• B01L2300/0864Configuration of multiple channels and/or chambers in a single devices comprising only one inlet and multiple receiving wells, e.g. for separation, splitting
    • BPERFORMING OPERATIONS; TRANSPORTING
    • B01PHYSICAL OR CHEMICAL PROCESSES OR APPARATUS IN GENERAL
    • B01LCHEMICAL OR PHYSICAL LABORATORY APPARATUS FOR GENERAL USE
    • B01L2300/00Additional constructional details
    • B01L2300/08Geometry, shape and general structure
    • B01L2300/0861Configuration of multiple channels and/or chambers in a single devices
    • B01L2300/0867Multiple inlets and one sample wells, e.g. mixing, dilution
    • BPERFORMING OPERATIONS; TRANSPORTING
    • B01PHYSICAL OR CHEMICAL PROCESSES OR APPARATUS IN GENERAL
    • B01LCHEMICAL OR PHYSICAL LABORATORY APPARATUS FOR GENERAL USE
    • B01L2300/00Additional constructional details
    • B01L2300/08Geometry, shape and general structure
    • B01L2300/0861Configuration of multiple channels and/or chambers in a single devices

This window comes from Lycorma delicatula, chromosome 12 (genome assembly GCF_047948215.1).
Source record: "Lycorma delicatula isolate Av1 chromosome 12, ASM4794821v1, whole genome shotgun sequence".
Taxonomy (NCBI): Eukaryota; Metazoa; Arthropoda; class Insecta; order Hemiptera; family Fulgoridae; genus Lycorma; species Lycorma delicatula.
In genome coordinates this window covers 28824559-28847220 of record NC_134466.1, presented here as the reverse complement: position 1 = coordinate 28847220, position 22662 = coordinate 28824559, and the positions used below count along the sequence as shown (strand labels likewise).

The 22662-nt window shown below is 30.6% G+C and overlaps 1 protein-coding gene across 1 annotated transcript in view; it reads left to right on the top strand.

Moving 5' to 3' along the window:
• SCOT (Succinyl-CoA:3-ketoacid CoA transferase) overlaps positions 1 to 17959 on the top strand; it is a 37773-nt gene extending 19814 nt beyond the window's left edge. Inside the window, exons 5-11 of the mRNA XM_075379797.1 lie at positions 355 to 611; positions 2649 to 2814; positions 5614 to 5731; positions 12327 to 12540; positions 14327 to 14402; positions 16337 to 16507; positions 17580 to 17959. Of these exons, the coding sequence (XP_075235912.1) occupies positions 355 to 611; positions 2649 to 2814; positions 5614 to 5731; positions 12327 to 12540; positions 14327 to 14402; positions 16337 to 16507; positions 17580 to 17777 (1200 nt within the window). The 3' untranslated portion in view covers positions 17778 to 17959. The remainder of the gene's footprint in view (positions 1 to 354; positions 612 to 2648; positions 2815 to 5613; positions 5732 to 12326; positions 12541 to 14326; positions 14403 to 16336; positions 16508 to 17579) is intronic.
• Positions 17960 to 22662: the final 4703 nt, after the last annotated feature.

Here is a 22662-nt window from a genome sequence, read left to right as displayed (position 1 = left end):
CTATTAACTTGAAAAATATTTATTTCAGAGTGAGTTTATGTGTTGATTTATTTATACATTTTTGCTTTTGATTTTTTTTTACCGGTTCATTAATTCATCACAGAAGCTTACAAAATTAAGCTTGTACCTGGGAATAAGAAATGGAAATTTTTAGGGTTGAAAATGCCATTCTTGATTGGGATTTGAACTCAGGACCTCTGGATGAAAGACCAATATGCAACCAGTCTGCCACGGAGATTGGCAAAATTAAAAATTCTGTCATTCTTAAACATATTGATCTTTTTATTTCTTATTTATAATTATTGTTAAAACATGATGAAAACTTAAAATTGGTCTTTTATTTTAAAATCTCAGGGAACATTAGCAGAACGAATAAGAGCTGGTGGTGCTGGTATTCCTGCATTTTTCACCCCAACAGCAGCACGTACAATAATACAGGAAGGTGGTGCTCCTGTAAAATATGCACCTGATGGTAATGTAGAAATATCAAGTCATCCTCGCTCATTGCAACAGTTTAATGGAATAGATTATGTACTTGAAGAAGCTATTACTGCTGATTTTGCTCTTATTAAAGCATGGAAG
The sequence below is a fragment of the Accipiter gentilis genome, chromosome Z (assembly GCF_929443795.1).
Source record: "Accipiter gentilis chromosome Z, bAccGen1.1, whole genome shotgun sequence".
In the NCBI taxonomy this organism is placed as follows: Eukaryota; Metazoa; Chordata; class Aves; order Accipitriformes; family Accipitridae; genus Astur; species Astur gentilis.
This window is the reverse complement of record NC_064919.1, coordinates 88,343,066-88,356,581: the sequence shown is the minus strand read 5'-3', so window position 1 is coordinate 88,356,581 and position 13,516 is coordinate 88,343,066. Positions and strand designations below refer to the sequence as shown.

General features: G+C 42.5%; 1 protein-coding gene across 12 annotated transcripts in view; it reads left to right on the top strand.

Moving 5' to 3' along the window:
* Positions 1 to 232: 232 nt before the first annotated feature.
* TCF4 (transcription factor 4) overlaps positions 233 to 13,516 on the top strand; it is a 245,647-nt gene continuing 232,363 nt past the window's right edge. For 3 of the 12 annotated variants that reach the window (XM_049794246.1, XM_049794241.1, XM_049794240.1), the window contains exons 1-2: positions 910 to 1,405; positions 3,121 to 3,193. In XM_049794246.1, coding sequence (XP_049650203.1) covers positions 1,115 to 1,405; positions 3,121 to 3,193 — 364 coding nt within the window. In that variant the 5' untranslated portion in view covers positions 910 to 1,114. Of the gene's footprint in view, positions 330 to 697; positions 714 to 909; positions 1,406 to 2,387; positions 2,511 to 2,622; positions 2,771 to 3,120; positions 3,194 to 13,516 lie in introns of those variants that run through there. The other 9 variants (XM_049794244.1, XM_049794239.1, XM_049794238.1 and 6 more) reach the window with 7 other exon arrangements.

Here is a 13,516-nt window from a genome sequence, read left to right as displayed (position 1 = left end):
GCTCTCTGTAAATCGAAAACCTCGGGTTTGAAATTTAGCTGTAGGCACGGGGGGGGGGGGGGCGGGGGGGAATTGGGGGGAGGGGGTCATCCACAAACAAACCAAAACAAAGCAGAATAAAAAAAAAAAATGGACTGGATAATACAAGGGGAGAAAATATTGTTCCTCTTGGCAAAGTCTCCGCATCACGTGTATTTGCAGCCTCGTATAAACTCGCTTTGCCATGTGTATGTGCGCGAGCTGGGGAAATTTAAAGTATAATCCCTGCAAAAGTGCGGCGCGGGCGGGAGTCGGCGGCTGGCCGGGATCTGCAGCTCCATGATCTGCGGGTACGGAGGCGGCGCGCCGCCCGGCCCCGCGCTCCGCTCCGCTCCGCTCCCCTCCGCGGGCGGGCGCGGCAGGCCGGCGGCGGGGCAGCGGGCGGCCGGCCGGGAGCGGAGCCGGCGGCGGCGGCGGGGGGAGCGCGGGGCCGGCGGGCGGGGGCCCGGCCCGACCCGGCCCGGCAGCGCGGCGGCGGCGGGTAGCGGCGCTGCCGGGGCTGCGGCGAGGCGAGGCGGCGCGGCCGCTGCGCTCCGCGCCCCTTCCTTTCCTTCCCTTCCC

• B01L2300/0883Serpentine channels
    • BPERFORMING OPERATIONS; TRANSPORTING
    • B01PHYSICAL OR CHEMICAL PROCESSES OR APPARATUS IN GENERAL
    • B01LCHEMICAL OR PHYSICAL LABORATORY APPARATUS FOR GENERAL USE
    • B01L2300/00Additional constructional details
    • B01L2300/08Geometry, shape and general structure
    • B01L2300/0887Laminated structure
    • BPERFORMING OPERATIONS; TRANSPORTING
    • B01PHYSICAL OR CHEMICAL PROCESSES OR APPARATUS IN GENERAL
    • B01LCHEMICAL OR PHYSICAL LABORATORY APPARATUS FOR GENERAL USE
    • B01L2400/00Moving or stopping fluids
    • B01L2400/04Moving fluids with specific forces or mechanical means
    • B01L2400/0475Moving fluids with specific forces or mechanical means specific mechanical means and fluid pressure
    • B01L2400/0481Moving fluids with specific forces or mechanical means specific mechanical means and fluid pressure squeezing of channels or chambers
    • BPERFORMING OPERATIONS; TRANSPORTING
    • B01PHYSICAL OR CHEMICAL PROCESSES OR APPARATUS IN GENERAL
    • B01LCHEMICAL OR PHYSICAL LABORATORY APPARATUS FOR GENERAL USE
    • B01L2400/00Moving or stopping fluids
    • B01L2400/06Valves, specific forms thereof
    • B01L2400/0633Valves, specific forms thereof with moving parts
    • B01L2400/0638Valves, specific forms thereof with moving parts membrane valves, flap valves
    • BPERFORMING OPERATIONS; TRANSPORTING
    • B01PHYSICAL OR CHEMICAL PROCESSES OR APPARATUS IN GENERAL